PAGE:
Over the years, my pair of WD Black HDDs has proven extremely reliable, running in tandem under RAID 0, never losing any data. In the same time frame, I have lost three separate SSDs for reasons unknown. An important point to note with DaVinci Resolve is the Smart Render feature. Resolve should ideally point to your fastest SSD for temporary render cache and if your motherboard supports it, a large and fast M.2/NVMe SSD is your best bet here. With the 4TB WD array, my system only struggled with real-time 4K/25p playback in the Color page after grading when I had text over any inter-scene transitions, so if you select Smart Render, Resolve will cache out those effects to your chosen drive in the format you specify (DNxHR in my case). In most cases, this will offer smooth client playback right off the 4K timeline.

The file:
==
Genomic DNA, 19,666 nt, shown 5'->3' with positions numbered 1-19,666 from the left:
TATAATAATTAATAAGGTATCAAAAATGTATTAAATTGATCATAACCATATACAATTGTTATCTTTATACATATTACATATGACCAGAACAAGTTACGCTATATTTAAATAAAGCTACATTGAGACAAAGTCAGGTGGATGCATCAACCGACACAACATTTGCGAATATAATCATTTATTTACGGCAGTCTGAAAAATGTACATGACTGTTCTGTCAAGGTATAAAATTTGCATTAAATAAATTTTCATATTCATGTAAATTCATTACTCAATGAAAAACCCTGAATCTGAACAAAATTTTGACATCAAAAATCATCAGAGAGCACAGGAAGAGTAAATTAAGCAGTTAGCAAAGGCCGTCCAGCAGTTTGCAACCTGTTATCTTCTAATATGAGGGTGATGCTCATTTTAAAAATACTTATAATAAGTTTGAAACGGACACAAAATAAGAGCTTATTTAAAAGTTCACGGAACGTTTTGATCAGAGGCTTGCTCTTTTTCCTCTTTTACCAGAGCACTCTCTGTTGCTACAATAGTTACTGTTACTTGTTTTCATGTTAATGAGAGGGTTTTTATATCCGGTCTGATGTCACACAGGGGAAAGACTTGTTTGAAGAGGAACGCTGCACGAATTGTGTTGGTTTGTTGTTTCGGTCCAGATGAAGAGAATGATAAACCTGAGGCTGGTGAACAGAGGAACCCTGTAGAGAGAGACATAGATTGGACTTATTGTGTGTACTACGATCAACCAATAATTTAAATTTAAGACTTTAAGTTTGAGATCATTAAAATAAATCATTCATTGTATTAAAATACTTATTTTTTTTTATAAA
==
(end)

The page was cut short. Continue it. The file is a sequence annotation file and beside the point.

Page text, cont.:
As many of you will have learned, shooting 4K requires a bunch of fast camera cards, or if you are shooting compressed H.264/H.265 to Micro-SD cards, then any separate edit/grade post requirement will usually require a transcode across to an I-Frame codec for timecode, embedded reel names, PCM audio, plus the general ‘editability’ afforded by I-Frame codecs. The latter allows your computer’s CPU to run as fast and unstressed as possible without needing to build frames from compressed media.